Military Policy on Gays Upheld
NEW YORK (AP) _ Six members of the military are in line for dismissal now that an appeals court has rejected their challenge of the Pentagon’s ``don’t ask, don’t tell″ policy, their lawyer said.
The 2nd U.S. Circuit Court of Appeals on Wednesday reversed a 1997 opinion by a federal judge who said the policy is discriminatory.
Now the military careers of all six _ two on active duty and four reservists _ could end ``just because they came forward and said, `I’m gay and I don’t think the policy treats us fairly,‴ said lawyer Beatrice Dohrn.
The plaintiffs _ Navy Petty Officer Robert Heigl, Seaman Werner Zehr and four Army reservists _ sued shortly after the policy was enacted in 1994.
A Defense Department spokesman, Lt. Col. Tom Begines, said the Pentagon had no immediate comment on the ruling or the fate of the plaintiffs. The Justice Department also had no comment.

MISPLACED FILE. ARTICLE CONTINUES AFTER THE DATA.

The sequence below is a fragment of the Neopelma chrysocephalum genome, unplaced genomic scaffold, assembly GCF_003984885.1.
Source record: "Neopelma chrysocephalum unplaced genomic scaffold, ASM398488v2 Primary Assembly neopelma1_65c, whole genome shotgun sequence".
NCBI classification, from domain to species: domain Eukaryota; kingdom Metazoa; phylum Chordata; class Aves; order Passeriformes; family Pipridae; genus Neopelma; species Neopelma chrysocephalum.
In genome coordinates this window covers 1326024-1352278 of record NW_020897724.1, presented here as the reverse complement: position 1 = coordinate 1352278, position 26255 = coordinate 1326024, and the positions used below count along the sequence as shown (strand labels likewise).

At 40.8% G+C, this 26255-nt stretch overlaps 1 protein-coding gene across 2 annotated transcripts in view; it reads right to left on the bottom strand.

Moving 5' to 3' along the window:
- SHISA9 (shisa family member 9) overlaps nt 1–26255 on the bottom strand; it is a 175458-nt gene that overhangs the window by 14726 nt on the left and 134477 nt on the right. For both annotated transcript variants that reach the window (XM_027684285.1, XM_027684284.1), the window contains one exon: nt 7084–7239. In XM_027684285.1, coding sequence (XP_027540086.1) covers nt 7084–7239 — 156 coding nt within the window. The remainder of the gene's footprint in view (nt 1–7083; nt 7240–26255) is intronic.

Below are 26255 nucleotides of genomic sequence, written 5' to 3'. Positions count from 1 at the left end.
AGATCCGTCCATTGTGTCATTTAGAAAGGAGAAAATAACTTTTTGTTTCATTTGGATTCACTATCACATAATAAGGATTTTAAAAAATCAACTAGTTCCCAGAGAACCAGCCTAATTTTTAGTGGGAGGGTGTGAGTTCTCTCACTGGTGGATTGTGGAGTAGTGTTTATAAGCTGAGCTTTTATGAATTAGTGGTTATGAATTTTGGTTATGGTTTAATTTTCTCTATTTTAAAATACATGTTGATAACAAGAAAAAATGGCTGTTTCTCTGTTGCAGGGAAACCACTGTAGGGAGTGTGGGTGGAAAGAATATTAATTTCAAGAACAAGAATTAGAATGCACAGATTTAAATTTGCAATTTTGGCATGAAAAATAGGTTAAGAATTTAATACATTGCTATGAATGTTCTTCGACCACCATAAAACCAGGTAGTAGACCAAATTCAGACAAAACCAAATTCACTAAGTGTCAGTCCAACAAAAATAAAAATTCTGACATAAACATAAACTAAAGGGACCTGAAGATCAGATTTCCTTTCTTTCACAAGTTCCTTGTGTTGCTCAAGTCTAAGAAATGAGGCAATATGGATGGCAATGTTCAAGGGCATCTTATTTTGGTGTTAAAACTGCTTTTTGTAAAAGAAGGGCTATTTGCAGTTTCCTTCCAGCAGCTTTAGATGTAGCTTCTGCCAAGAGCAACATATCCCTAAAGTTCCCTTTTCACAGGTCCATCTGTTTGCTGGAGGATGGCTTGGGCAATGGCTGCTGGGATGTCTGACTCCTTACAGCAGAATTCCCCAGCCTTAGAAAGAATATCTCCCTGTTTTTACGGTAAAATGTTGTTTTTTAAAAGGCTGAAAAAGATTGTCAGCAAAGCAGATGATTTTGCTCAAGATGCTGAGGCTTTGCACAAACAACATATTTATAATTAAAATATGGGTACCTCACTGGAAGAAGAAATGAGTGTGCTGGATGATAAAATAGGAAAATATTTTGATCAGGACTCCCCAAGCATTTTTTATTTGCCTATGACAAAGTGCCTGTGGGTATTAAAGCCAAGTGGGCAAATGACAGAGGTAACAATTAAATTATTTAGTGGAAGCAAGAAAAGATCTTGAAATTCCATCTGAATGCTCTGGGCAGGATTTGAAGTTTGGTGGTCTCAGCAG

The Clinton administration adopted the ``don’t ask, don’t tell, don’t pursue″ policy as a compromise between the views of gay-rights advocates and those opposed to homosexuals in the military.
The policy states gays can serve as long as they keep their sexual orientation to themselves and do not engage in homosexual acts. Otherwise, they can be honorably discharged. In addition, commanders may not ask a service member his or her sexual orientation.
The military discharged 3,229 people for homosexual conduct between 1994 and 1997, according to a recent Defense Department report.
U.S. District Court Judge Eugene Nickerson said last year that the policy infringes on the due process clause of the Fifth Amendment by subjecting only gay and lesbian troops to a separate, discriminatory set of regulations.
But the appeals court said the policy is constitutional and Congress was right to heed military experts who said that ``those who engage in homosexual acts would compromise the effectiveness of the military.″
``We will not substitute our judgment for that of Congress,″ the panel said.